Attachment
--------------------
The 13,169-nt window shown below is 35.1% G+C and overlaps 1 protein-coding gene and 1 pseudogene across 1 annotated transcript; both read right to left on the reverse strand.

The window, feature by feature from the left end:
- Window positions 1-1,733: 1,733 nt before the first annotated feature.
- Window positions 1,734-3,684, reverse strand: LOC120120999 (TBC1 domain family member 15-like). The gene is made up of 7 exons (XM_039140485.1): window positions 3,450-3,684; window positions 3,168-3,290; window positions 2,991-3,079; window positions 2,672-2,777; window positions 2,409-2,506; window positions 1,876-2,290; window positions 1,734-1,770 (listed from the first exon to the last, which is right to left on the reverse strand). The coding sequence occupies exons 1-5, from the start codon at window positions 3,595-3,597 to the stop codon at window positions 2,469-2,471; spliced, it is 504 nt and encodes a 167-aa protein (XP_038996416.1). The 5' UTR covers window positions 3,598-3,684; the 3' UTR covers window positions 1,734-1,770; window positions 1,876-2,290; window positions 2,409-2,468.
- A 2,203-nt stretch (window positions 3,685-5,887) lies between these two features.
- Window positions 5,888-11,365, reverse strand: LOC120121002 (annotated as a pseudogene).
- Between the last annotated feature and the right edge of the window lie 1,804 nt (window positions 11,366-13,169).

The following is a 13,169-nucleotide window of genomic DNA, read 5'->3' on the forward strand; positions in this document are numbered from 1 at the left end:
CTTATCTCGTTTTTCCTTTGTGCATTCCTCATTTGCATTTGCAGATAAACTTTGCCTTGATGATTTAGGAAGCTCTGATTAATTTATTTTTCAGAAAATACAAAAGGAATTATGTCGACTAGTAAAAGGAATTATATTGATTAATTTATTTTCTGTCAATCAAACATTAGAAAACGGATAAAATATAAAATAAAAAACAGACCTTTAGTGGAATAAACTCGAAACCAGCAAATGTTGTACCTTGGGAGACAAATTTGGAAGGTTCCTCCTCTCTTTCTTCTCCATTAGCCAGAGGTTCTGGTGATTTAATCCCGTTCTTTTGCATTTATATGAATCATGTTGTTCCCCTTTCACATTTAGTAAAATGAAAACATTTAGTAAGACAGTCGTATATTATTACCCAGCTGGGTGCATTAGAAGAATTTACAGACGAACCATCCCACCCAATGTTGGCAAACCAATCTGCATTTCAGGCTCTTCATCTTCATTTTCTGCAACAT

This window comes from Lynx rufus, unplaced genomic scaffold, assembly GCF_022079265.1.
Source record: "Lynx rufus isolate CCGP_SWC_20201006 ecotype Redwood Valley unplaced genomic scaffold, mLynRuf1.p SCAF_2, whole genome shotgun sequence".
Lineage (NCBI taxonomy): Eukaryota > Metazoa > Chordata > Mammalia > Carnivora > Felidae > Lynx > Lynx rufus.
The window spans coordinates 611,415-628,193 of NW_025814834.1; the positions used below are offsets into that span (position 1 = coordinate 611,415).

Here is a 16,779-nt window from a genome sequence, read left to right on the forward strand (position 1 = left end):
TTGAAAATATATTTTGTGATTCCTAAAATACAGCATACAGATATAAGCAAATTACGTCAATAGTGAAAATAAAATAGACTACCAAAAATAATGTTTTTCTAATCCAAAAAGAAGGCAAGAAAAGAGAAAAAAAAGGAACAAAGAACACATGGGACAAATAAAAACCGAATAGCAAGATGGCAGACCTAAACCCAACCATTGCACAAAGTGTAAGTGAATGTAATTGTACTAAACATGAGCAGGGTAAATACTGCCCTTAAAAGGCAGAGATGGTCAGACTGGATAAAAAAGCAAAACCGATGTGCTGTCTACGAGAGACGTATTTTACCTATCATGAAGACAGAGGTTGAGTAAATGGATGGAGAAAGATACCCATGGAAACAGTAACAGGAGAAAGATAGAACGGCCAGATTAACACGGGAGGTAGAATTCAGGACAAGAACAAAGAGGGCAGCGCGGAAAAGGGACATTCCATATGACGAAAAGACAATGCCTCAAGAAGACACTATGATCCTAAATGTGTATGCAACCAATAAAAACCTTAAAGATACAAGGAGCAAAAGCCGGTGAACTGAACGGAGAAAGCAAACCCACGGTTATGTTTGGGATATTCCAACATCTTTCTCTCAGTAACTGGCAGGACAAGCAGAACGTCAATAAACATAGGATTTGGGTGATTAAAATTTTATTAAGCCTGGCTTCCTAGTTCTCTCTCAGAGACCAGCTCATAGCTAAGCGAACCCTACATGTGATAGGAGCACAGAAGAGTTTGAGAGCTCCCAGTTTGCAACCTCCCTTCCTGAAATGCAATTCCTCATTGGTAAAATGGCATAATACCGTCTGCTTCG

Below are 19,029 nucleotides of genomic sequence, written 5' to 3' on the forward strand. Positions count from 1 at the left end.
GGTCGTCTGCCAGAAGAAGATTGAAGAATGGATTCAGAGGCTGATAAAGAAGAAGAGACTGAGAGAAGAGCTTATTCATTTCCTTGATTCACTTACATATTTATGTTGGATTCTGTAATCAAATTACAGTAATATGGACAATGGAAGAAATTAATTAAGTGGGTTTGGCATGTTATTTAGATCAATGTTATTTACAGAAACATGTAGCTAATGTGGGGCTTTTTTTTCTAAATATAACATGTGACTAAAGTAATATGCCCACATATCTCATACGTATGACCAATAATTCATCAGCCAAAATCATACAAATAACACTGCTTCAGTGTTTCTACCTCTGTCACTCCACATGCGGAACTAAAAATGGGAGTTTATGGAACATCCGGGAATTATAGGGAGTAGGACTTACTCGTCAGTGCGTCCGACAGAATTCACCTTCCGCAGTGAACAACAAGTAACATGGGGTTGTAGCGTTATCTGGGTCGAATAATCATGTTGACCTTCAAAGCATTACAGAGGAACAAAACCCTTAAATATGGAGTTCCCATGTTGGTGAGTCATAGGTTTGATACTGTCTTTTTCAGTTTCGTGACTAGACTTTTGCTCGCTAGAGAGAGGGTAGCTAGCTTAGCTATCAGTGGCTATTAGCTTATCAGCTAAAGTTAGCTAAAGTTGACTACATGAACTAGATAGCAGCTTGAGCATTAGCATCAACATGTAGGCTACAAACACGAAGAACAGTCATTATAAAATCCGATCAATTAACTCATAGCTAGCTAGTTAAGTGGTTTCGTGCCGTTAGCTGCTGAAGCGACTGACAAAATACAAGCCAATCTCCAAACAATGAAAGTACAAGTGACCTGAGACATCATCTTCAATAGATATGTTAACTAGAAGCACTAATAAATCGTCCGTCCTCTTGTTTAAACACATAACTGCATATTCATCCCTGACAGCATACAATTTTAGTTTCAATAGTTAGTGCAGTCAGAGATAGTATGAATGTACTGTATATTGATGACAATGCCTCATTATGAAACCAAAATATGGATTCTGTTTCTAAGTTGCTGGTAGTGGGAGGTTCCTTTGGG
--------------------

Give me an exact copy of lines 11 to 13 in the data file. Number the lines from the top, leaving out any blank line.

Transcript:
Source record: "Lynx rufus isolate CCGP_SWC_20201006 ecotype Redwood Valley unplaced genomic scaffold, mLynRuf1.p SCAF_2, whole genome shotgun sequence".
Lineage (NCBI taxonomy): Eukaryota > Metazoa > Chordata > Mammalia > Carnivora > Felidae > Lynx > Lynx rufus.
The window spans coordinates 611,415-628,193 of NW_025814834.1; the positions used below are offsets into that span (position 1 = coordinate 611,415).